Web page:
Date of Award
Doctor of Education (EdD)
The purpose of this study was to describe how teacher leaders collaborate to recognize and challenge deficit thinking, as perceived by teachers in two urban elementary schools. The study also explored the influence of teacher leaders' work on their colleagues' thinking. This examination of teacher leadership utilized a symbolic interactionist framework to guide a descriptive multi-site case study. The primary research methods used for gathering data included interviews, survey and document review and analysis to gain insight and interpretation. Findings from the two case studies suggest there are common factors to support teacher leaders' capacity to address deficit thinking. The antecedent conditions were district-level support, principal leadership, diversity training, and school culture. These conditions enabled teacher leaders to develop and execute school level equity projects. Equity project implementation led to the cumulative emergence of seven different categories, eighteen diverse themes, and twelve varied sub-themes. Common strands of categories, themes and sub-themes emerged from both case studies. Constant comparative analysis was used to: 1) identify a specific set of teacher leader role behaviors; 2) identify factors that followers (classroom teachers) consider when engaged in learning that is led by teacher leaders; and 3) describe transformative processes (later described as the, "Five Stage Empowerment Trajectory"). Professional training that incorporates diversity, equity and social justice issues coupled with inclusive leadership practices could foster deliberative, collaborative, problem-solving competencies that can better prepare future leaders for the challenges and rewards of leading urban schools.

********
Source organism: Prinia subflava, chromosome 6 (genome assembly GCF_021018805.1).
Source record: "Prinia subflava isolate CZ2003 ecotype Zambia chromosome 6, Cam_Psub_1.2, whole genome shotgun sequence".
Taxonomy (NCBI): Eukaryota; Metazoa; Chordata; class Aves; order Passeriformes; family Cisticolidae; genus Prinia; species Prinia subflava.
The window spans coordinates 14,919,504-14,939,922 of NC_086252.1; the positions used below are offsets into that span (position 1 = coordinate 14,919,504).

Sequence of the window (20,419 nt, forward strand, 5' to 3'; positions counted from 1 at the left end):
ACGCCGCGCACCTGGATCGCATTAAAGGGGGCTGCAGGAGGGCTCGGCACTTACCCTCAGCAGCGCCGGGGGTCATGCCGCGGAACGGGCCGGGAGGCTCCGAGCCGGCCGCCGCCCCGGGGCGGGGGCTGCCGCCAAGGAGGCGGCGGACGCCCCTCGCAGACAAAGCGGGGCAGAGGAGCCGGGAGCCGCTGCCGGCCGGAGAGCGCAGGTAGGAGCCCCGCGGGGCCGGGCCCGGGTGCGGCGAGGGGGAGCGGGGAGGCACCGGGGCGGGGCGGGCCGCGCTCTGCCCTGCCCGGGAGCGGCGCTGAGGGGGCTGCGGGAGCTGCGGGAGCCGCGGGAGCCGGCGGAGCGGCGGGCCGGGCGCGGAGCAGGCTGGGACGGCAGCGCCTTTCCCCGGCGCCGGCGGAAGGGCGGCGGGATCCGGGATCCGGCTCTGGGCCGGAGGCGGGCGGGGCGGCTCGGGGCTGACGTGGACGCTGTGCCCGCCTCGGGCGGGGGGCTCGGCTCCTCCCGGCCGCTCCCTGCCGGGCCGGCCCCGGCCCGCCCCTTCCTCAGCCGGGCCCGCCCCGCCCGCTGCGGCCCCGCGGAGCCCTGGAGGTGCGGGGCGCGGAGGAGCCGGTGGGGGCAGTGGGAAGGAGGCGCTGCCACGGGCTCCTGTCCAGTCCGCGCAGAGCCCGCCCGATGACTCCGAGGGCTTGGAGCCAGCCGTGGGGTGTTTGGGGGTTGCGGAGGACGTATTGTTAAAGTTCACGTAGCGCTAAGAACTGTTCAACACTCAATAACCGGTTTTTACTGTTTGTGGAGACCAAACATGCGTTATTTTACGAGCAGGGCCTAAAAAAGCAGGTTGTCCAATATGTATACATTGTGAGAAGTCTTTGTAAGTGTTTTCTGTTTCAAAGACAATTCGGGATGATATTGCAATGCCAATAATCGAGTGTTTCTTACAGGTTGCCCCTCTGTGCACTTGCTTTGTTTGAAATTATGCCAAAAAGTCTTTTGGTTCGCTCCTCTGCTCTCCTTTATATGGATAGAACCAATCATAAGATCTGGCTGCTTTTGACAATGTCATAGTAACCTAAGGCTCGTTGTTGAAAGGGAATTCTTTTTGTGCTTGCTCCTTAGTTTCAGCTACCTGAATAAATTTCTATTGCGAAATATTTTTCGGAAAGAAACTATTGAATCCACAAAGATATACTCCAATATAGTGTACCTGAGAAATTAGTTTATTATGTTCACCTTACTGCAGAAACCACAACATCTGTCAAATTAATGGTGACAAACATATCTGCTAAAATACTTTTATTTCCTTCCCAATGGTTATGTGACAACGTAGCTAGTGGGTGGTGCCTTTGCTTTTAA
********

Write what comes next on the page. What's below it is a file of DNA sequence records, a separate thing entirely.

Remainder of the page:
Hancock, Michele, "Teacher Leadership in Urban Elementary Schools" (2008). Education Doctoral. Paper 88.
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